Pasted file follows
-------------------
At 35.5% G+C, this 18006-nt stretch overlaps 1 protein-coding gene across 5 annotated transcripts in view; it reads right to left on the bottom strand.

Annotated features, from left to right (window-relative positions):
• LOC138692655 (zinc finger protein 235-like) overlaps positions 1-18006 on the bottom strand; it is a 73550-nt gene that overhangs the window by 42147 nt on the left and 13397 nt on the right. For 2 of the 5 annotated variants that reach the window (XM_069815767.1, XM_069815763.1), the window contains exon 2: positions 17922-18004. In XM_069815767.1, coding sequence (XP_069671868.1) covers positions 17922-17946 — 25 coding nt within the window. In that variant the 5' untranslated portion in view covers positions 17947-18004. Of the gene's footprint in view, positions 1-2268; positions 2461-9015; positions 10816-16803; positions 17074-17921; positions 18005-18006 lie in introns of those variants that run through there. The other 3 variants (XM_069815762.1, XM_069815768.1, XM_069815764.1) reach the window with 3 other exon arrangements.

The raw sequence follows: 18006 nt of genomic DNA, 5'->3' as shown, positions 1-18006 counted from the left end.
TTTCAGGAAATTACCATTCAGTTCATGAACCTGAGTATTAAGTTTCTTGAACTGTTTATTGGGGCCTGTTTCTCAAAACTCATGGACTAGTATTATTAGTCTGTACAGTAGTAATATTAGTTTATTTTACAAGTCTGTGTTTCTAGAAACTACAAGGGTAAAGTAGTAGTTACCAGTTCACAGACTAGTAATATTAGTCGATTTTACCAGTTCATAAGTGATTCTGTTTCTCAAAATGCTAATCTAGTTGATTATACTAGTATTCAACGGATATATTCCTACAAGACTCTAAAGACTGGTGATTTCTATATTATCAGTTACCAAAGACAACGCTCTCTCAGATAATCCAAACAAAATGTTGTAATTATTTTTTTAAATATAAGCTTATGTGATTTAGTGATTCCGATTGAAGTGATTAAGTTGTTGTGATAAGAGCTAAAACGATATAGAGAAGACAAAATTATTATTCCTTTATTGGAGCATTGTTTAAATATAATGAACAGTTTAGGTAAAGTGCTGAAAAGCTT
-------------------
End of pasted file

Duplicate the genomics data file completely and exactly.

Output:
At 35.5% G+C, this 18006-nt stretch overlaps 1 protein-coding gene across 5 annotated transcripts in view; it reads right to left on the bottom strand.

Annotated features, from left to right (window-relative positions):
• LOC138692655 (zinc finger protein 235-like) overlaps positions 1-18006 on the bottom strand; it is a 73550-nt gene that overhangs the window by 42147 nt on the left and 13397 nt on the right. For 2 of the 5 annotated variants that reach the window (XM_069815767.1, XM_069815763.1), the window contains exon 2: positions 17922-18004. In XM_069815767.1, coding sequence (XP_069671868.1) covers positions 17922-17946 — 25 coding nt within the window. In that variant the 5' untranslated portion in view covers positions 17947-18004. Of the gene's footprint in view, positions 1-2268; positions 2461-9015; positions 10816-16803; positions 17074-17921; positions 18005-18006 lie in introns of those variants that run through there. The other 3 variants (XM_069815762.1, XM_069815768.1, XM_069815764.1) reach the window with 3 other exon arrangements.

The raw sequence follows: 18006 nt of genomic DNA, 5'->3' as shown, positions 1-18006 counted from the left end.
TTTCAGGAAATTACCATTCAGTTCATGAACCTGAGTATTAAGTTTCTTGAACTGTTTATTGGGGCCTGTTTCTCAAAACTCATGGACTAGTATTATTAGTCTGTACAGTAGTAATATTAGTTTATTTTACAAGTCTGTGTTTCTAGAAACTACAAGGGTAAAGTAGTAGTTACCAGTTCACAGACTAGTAATATTAGTCGATTTTACCAGTTCATAAGTGATTCTGTTTCTCAAAATGCTAATCTAGTTGATTATACTAGTATTCAACGGATATATTCCTACAAGACTCTAAAGACTGGTGATTTCTATATTATCAGTTACCAAAGACAACGCTCTCTCAGATAATCCAAACAAAATGTTGTAATTATTTTTTTAAATATAAGCTTATGTGATTTAGTGATTCCGATTGAAGTGATTAAGTTGTTGTGATAAGAGCTAAAACGATATAGAGAAGACAAAATTATTATTCCTTTATTGGAGCATTGTTTAAATATAATGAACAGTTTAGGTAAAGTGCTGAAAAGCTT